Tuesday, June 18, 2013

I have met the enemy and he is Pogo

(originally posted 6/18/13)

Although it may be just a faint memory for some and totally unheard of to many, the comic strip Pogo was once one of America's "national treasures." Creator Walt Kelly, employing elaborate landscape art, a cast of apparently benign swamp creatures, and a sometimes-subtle-sometimes-blunt sense of humor, generated daily doses of political and social commentary. By far the most memorable piece Kelly ever produced, and featured on 1970 Earth Day poster, has Pogo (a possum) glancing sadly at his beloved swamp, beneath a polluted sky, and awash with tin cans, garbage, and all the detritus of modern civilization. His take:

"We have met the enemy and he is us."

Its effect was immediate, powerful, and enduring. While it was initially considered the rallying cry of the environmental movement, it was gradually co-opted by other groups. All had one thing in common: each felt that its sacred (profane?) ideas/goals had been thwarted or delayed by an American public incapable of grasping the importance of their agendas. In short, we American were, and continue to be, a benighted agglomeration of mental midgets "standing athwart history yelling 'stop!'"

I just finished a Google search on Pogo's famous phrase and found it used recently to illustrate our failure to appreciate each of the following: degree-based education, the nuances of venture capital investing, the clean-up problems facing professional bass fishermen, the elements of pharmacy practice in Canada,5 and the exaggerated threat of the Muslim world to Europe.

There were many, many more and demonstrate, as Victor Niederhoffer is fond of despising, "an idea that has the world in its grip." Astoundingly, Americans have become accustomed to accepting, without argument, accusations of possessing a national character that is both morally and historically weak and corrupt . But why are Americans so willing to meekly accept blame for ancient crimes (e.g., the institutionalizing of slavery) as well as more modern ones (e.g,, despoiling the environment)?

Try this experiment: go to a very popular social media website and claim credit for the invention of the internet, or the development of Velcro, or postulating the concept of string theory. Those who bother to respond will flame you unmercifully, claim your crazy, or suggest that your posting privileges be rescinded. At the very least they will view you as a nut unworthy of additional consideration and strike you from their list.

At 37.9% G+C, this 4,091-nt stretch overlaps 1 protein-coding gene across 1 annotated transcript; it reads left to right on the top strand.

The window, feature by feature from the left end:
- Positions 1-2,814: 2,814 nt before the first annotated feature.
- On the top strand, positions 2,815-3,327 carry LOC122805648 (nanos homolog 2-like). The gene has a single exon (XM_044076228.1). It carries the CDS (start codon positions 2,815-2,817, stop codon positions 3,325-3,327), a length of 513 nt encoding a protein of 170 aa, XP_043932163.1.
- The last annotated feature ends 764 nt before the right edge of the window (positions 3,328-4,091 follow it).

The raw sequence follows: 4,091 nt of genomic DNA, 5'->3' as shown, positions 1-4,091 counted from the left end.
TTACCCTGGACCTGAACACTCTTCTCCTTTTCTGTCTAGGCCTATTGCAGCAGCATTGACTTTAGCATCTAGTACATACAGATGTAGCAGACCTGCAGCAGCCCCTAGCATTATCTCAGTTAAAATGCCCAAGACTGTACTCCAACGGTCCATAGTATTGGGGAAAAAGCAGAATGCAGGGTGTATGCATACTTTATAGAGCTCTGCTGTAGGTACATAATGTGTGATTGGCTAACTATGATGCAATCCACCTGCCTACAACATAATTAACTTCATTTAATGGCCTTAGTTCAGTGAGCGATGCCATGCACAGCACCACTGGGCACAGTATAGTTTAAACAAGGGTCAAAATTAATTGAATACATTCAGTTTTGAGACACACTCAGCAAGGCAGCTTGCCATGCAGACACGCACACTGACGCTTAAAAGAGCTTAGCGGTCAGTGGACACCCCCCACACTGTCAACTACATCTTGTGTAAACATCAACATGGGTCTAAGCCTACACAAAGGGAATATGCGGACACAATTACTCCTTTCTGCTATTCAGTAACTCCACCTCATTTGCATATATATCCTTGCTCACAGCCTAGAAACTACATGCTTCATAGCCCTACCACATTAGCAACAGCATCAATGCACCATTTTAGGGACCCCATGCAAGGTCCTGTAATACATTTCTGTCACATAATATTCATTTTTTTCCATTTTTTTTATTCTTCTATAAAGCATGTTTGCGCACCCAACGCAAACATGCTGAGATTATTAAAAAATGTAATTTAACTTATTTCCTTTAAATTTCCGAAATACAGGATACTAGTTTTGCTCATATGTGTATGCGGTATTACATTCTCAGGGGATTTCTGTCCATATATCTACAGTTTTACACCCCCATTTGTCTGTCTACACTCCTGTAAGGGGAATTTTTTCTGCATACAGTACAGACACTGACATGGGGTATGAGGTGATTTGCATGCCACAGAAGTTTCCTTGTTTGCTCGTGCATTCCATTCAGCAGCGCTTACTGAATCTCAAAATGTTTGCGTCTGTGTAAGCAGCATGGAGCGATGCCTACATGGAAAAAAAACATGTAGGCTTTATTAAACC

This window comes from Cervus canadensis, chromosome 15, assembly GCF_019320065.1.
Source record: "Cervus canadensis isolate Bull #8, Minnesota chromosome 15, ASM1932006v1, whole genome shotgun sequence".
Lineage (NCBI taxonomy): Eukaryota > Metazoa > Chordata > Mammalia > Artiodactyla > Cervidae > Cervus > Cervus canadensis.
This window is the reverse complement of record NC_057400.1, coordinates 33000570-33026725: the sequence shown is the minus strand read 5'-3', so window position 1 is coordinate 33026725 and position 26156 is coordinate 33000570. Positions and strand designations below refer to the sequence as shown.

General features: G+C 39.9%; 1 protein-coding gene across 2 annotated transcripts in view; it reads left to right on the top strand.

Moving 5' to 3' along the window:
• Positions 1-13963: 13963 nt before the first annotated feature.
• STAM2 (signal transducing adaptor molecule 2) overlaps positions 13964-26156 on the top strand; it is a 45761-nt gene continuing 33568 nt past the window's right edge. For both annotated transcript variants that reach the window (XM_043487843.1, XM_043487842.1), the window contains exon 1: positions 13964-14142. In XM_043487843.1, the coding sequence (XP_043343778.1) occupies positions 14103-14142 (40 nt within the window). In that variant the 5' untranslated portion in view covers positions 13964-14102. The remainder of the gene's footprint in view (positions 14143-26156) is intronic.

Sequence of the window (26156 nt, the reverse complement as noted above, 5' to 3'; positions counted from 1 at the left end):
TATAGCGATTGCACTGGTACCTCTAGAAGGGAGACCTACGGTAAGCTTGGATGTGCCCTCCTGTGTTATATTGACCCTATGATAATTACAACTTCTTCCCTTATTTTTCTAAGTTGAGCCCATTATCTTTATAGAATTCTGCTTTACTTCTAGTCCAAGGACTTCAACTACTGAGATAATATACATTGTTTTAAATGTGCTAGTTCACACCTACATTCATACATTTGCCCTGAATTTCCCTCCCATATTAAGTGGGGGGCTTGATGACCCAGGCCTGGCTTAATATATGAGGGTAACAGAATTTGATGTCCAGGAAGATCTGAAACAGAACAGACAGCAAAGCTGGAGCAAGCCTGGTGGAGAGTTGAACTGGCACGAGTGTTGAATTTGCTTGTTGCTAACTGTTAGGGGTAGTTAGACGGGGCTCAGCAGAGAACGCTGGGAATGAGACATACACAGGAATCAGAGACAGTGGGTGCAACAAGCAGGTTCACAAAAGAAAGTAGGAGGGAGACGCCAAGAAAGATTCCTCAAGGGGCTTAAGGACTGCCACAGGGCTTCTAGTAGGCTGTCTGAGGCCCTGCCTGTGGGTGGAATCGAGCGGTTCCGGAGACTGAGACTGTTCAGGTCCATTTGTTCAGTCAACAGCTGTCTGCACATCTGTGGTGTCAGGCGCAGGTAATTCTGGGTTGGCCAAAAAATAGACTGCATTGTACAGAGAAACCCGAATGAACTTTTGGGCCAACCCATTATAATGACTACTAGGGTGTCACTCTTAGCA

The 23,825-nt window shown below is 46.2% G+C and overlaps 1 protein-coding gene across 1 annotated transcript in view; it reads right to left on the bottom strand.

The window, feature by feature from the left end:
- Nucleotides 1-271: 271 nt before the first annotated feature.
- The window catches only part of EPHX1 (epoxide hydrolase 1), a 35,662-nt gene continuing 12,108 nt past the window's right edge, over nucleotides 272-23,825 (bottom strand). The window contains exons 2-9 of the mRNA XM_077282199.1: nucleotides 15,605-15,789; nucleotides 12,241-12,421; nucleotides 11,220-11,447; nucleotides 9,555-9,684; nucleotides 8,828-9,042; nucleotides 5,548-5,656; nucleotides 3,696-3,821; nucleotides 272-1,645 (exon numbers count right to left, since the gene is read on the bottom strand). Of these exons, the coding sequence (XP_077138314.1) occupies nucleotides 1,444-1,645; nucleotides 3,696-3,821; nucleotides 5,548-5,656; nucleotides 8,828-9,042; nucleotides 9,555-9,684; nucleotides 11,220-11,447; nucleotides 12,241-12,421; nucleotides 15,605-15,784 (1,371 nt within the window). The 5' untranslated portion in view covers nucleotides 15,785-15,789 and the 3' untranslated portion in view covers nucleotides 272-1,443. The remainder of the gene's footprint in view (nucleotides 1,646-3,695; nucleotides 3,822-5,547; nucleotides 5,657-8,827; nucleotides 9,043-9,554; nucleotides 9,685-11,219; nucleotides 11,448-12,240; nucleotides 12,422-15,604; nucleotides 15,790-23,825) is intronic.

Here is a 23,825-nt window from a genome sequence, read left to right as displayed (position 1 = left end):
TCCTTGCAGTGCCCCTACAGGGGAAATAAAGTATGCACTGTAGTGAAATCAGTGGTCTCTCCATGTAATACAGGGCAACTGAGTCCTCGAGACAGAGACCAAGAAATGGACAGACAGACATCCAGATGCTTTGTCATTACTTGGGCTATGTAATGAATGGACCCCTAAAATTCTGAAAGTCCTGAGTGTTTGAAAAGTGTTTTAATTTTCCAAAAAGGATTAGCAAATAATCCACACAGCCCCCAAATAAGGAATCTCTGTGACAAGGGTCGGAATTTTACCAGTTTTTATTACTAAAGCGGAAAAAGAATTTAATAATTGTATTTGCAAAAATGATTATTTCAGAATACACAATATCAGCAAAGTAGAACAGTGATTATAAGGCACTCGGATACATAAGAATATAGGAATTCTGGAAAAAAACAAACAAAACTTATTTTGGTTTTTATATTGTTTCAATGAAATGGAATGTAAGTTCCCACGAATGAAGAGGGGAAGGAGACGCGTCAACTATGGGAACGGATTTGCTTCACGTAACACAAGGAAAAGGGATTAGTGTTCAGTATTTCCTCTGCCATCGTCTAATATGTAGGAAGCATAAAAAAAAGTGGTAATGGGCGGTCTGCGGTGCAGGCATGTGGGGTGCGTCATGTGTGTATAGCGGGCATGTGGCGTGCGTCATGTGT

Return the next day and confess to feelings of guilt over slavery, the withholding of women's rights, your opposition to birth control, the continuing debasement of the Native American, and your opposition to tax increases. Your audience will respond with enthusiasm. Some will cheer your long-awaited epiphany and subsequent mea culpa. Others will feel it's "too little, too late" and suggest that sizable donations to various righteous organizations might allay their lengthy suffering. A third group will think you're a total sell-out, but not comment. A fourth group (the Remnant), will feel exactly as the third but will courageously post their objections - and risk the collective outrage of the collective mind.

The situation would be bad enough if the situations were limited to accepting unmerited approbation - viewed by some as heeding the scriptural injunction to turn the other cheek. But, in many cases, it has gone well beyond that; confession is not enough; repentance must be demonstrated. Generally, this is expected to come from someone of national prominence and in a very contrite manner. (There are some [Pogo?] who would prefer a re-enactment of the whipping Henry II received from the monks after the slaying of Becket.)   

Strangely enough, this method of instilling an inescapable sense of national guilt can only work in those countries with a strong Judeo-Christian heritage... yet among the strongest purveyors of this guilt are philosophers, academics, and sociologists who, in many cases, are atheists or agnostics. The success of these strategies is pathetic enough, but they are not the end. No, it is expected that the culprit, in this case, America, (and the entire Western bloc in other cases) is pretty much expected to withhold judgement, military action, and critical cartoons.

Our past sins have pretty much made us persona non grata in a world that not long ago welcomed us as conquering heroes. And so it remains - until some minor despot, in a "strategic" location, is threatened from within or without. Then we get the call. It most certainly won't go to Euroland which is incapable of fighting off the verbal attacks of Nigel Farage, nor to the British (whose entire Army can fit in Wembley Stadium), nor to Russia or China (who would most likely not leave or exact a heavy "exit fee"). 

Inevitably, the residents of Pogo's pissoir get the call - without a hint of forgiveness or a courtly request - but as a strident demand. It seems that, after all, our sins are irremissible, and the calls will never cease "for we are the movers and shakers of the world forever, it seems."